How the environmental crisis is already affecting us and who really bears the consequences

We are all concerned about our future and that of our planet. The many issues related to climate change are known to all of us, but we see them primarily as a problem of the future. We do not necessarily pay primary attention to the acute effects and profound emergencies that the climate crisis is already triggering.

The climate crisis is a very complex problem that is unlikely to be solved quickly. It is an issue that will affect us all. However, the current situation is highly unbalanced and unjust: Those who cause climate change and those who suffer the consequences are two different groups of people.

The Sahel: a major victim of climate change

The acute consequences of climate change are already being felt throughout Africa, especially in the Sahel.[1]In this region, more than 3.5 million people have already been forced to flee their homes due to flooding and desertification, and 24 million people are in need of humanitarian assistance.[2] Due to temperature increases and changes in precipitation, deserts are forming and rivers are overflowing, forcing the local population to flee. These environmental changes are particularly drastic because the economy of these countries relies heavily natural resources. Climate change threatens agriculture, livestock, mining, but also tourism. These are all livelihoods for the resident population whose economic, social and existential security is now constantly threatened by the consequences of climate change. In addition, their status as developing countries complicates the situation. Access to funding, aid and research projects is severely limited and there is a risk of institutional failure due to additional local armed conflicts. The paradox is that Africa is currently experiencing the greatest effects of climate change yet has one of the lowest greenhouse gas emissions.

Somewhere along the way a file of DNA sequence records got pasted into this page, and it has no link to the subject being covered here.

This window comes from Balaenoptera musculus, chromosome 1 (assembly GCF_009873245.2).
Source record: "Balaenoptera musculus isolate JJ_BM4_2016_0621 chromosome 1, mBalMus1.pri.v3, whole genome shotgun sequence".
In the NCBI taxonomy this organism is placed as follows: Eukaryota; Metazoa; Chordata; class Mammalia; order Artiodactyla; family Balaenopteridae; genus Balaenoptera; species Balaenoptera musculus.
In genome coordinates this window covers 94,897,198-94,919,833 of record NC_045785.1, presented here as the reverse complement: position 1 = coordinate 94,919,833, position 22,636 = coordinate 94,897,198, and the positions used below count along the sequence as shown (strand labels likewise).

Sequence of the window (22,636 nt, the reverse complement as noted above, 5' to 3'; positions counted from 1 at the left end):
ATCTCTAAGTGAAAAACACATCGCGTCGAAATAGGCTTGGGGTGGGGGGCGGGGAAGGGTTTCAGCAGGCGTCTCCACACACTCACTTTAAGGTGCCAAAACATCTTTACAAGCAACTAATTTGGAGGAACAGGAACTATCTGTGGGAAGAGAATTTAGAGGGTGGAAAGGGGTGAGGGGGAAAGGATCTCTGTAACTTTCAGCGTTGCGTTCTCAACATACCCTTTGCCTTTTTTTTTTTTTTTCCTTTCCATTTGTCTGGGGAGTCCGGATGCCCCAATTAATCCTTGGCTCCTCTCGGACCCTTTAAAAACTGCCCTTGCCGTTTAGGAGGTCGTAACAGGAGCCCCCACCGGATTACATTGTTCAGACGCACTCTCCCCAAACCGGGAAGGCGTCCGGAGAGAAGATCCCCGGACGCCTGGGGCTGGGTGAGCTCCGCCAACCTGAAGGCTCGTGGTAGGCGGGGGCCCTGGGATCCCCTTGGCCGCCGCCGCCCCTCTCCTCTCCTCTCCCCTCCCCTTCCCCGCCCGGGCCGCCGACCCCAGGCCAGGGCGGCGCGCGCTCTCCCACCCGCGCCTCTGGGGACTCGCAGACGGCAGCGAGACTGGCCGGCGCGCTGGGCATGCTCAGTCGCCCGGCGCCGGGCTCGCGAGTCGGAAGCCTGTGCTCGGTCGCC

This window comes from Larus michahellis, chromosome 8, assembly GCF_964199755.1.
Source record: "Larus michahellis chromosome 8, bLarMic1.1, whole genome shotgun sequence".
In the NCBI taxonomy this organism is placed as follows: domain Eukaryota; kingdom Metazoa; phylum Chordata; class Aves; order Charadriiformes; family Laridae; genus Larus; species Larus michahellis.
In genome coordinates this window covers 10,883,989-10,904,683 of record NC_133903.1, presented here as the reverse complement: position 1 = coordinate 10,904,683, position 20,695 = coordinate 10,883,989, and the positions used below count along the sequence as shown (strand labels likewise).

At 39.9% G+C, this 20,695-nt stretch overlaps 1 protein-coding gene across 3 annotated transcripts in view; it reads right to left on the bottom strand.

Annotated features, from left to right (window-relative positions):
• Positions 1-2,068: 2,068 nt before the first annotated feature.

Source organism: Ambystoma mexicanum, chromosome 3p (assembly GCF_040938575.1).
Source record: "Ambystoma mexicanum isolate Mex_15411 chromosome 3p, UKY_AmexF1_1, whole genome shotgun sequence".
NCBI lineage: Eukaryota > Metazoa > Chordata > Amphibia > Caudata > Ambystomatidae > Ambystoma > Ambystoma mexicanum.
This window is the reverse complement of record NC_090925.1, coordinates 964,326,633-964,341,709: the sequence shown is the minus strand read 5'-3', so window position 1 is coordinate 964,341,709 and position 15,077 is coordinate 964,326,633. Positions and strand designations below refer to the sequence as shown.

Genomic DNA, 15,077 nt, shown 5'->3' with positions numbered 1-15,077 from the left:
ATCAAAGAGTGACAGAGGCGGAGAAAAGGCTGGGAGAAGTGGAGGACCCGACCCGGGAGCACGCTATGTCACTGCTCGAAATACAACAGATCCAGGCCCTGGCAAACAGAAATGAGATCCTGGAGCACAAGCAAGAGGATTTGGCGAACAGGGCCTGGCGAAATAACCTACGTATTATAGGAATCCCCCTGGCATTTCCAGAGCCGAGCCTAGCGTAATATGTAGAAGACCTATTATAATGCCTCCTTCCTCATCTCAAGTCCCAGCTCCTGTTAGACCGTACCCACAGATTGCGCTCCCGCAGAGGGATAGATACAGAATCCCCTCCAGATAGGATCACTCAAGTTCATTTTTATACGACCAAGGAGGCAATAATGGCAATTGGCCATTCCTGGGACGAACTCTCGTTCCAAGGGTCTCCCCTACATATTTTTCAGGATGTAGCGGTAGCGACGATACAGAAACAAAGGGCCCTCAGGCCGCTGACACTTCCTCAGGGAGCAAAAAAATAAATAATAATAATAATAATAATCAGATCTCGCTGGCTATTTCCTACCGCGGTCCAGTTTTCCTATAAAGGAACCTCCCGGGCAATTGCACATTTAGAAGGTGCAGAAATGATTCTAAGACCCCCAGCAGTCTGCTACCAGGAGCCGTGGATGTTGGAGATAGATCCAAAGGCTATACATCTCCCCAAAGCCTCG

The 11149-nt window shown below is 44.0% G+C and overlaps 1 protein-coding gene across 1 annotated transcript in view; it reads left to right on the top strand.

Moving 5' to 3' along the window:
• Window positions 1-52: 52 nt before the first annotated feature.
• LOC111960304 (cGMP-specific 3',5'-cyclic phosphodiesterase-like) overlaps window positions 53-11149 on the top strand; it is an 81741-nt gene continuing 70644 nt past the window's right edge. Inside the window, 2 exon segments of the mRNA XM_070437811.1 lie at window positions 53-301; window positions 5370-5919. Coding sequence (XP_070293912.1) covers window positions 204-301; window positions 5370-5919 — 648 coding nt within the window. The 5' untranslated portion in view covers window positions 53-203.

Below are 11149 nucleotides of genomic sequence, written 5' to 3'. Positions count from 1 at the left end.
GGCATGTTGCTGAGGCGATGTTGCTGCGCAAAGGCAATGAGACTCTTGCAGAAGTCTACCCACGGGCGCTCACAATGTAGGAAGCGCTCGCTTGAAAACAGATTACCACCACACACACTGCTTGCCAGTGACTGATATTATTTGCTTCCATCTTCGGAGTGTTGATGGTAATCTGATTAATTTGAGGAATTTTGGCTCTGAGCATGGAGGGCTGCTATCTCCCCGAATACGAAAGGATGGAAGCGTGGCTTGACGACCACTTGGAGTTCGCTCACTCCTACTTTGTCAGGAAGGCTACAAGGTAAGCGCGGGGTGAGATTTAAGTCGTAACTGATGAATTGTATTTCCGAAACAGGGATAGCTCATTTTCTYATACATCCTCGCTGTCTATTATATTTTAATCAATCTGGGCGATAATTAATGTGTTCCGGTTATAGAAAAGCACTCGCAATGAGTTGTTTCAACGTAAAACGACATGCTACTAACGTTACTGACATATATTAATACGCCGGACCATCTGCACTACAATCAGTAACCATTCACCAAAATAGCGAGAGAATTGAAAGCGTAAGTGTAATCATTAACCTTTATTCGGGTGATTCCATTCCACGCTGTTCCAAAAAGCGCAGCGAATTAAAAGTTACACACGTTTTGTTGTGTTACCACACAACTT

The Complexity of the concept of ‘Climate Refugees’

Not only in the Sahel, but also in South Asia and Latin America, people are suffering from the effects of climate change. For the population, migration is often the last and only option. These people are mistakenly referred to as ‘climate refugees’. This term is critical because there is no international agreement on the exact definition of it. There is widespread disagreement on who should be considered a climate refugee and how to resolve the crisis. The United Nations High Commissioner for Refugees (UNHCR) favors the wording “persons displaced in the context of disasters and climate change.”[3] The disagreement over the formal definition of ‘climate refugee’ is very problematic, as those who are forced to leave their home due to natural disasters are not officially considered refugees and thus are not protected under international law. International law does not protect them since they are not forced to flee because of their nationality, religion, or political beliefs. As climate change-affected states are often also developing countries who suffer from violent armed conflicts, several issues overlap and make this definition even more difficult.